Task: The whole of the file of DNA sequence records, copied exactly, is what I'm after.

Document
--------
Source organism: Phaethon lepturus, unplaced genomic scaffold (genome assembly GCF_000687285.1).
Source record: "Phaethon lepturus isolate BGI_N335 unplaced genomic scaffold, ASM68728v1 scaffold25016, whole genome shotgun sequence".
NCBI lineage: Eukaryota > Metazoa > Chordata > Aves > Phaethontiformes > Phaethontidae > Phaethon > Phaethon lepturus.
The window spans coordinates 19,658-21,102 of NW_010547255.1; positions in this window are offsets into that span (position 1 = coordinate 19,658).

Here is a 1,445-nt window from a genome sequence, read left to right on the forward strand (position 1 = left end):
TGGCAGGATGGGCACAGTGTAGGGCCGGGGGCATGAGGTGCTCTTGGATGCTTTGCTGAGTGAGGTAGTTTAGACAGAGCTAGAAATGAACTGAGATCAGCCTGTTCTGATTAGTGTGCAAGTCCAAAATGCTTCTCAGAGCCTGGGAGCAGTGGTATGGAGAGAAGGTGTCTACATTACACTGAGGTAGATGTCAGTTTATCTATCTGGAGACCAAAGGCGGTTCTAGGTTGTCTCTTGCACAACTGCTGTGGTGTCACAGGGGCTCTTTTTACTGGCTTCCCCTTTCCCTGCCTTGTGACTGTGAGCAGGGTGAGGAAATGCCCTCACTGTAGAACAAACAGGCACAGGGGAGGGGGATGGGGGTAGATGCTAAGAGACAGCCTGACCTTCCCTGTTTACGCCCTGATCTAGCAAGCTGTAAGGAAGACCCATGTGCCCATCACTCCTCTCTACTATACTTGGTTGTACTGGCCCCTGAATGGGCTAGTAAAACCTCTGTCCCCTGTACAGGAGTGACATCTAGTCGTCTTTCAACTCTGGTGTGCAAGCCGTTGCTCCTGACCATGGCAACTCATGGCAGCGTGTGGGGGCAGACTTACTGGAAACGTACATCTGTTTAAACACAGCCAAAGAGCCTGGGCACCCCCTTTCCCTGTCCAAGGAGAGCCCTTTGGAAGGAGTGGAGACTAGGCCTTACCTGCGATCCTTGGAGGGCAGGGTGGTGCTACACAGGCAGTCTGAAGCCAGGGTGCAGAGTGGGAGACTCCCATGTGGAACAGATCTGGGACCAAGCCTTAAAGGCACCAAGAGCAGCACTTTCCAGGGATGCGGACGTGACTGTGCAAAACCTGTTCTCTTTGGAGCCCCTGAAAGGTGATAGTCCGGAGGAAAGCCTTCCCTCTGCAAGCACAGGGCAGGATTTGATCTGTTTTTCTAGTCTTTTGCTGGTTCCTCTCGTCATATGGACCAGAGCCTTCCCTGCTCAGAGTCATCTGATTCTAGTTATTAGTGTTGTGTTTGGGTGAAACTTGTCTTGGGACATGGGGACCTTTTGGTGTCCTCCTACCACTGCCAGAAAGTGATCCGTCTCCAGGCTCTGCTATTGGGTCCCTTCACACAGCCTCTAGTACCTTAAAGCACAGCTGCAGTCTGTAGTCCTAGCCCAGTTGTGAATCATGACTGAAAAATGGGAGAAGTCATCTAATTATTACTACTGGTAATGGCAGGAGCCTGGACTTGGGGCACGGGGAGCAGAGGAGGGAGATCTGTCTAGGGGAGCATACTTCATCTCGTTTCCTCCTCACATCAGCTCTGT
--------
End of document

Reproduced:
Source organism: Phaethon lepturus, unplaced genomic scaffold (genome assembly GCF_000687285.1).
Source record: "Phaethon lepturus isolate BGI_N335 unplaced genomic scaffold, ASM68728v1 scaffold25016, whole genome shotgun sequence".
NCBI lineage: Eukaryota > Metazoa > Chordata > Aves > Phaethontiformes > Phaethontidae > Phaethon > Phaethon lepturus.
The window spans coordinates 19,658-21,102 of NW_010547255.1; positions in this window are offsets into that span (position 1 = coordinate 19,658).

Here is a 1,445-nt window from a genome sequence, read left to right on the forward strand (position 1 = left end):
TGGCAGGATGGGCACAGTGTAGGGCCGGGGGCATGAGGTGCTCTTGGATGCTTTGCTGAGTGAGGTAGTTTAGACAGAGCTAGAAATGAACTGAGATCAGCCTGTTCTGATTAGTGTGCAAGTCCAAAATGCTTCTCAGAGCCTGGGAGCAGTGGTATGGAGAGAAGGTGTCTACATTACACTGAGGTAGATGTCAGTTTATCTATCTGGAGACCAAAGGCGGTTCTAGGTTGTCTCTTGCACAACTGCTGTGGTGTCACAGGGGCTCTTTTTACTGGCTTCCCCTTTCCCTGCCTTGTGACTGTGAGCAGGGTGAGGAAATGCCCTCACTGTAGAACAAACAGGCACAGGGGAGGGGGATGGGGGTAGATGCTAAGAGACAGCCTGACCTTCCCTGTTTACGCCCTGATCTAGCAAGCTGTAAGGAAGACCCATGTGCCCATCACTCCTCTCTACTATACTTGGTTGTACTGGCCCCTGAATGGGCTAGTAAAACCTCTGTCCCCTGTACAGGAGTGACATCTAGTCGTCTTTCAACTCTGGTGTGCAAGCCGTTGCTCCTGACCATGGCAACTCATGGCAGCGTGTGGGGGCAGACTTACTGGAAACGTACATCTGTTTAAACACAGCCAAAGAGCCTGGGCACCCCCTTTCCCTGTCCAAGGAGAGCCCTTTGGAAGGAGTGGAGACTAGGCCTTACCTGCGATCCTTGGAGGGCAGGGTGGTGCTACACAGGCAGTCTGAAGCCAGGGTGCAGAGTGGGAGACTCCCATGTGGAACAGATCTGGGACCAAGCCTTAAAGGCACCAAGAGCAGCACTTTCCAGGGATGCGGACGTGACTGTGCAAAACCTGTTCTCTTTGGAGCCCCTGAAAGGTGATAGTCCGGAGGAAAGCCTTCCCTCTGCAAGCACAGGGCAGGATTTGATCTGTTTTTCTAGTCTTTTGCTGGTTCCTCTCGTCATATGGACCAGAGCCTTCCCTGCTCAGAGTCATCTGATTCTAGTTATTAGTGTTGTGTTTGGGTGAAACTTGTCTTGGGACATGGGGACCTTTTGGTGTCCTCCTACCACTGCCAGAAAGTGATCCGTCTCCAGGCTCTGCTATTGGGTCCCTTCACACAGCCTCTAGTACCTTAAAGCACAGCTGCAGTCTGTAGTCCTAGCCCAGTTGTGAATCATGACTGAAAAATGGGAGAAGTCATCTAATTATTACTACTGGTAATGGCAGGAGCCTGGACTTGGGGCACGGGGAGCAGAGGAGGGAGATCTGTCTAGGGGAGCATACTTCATCTCGTTTCCTCCTCACATCAGCTCTGT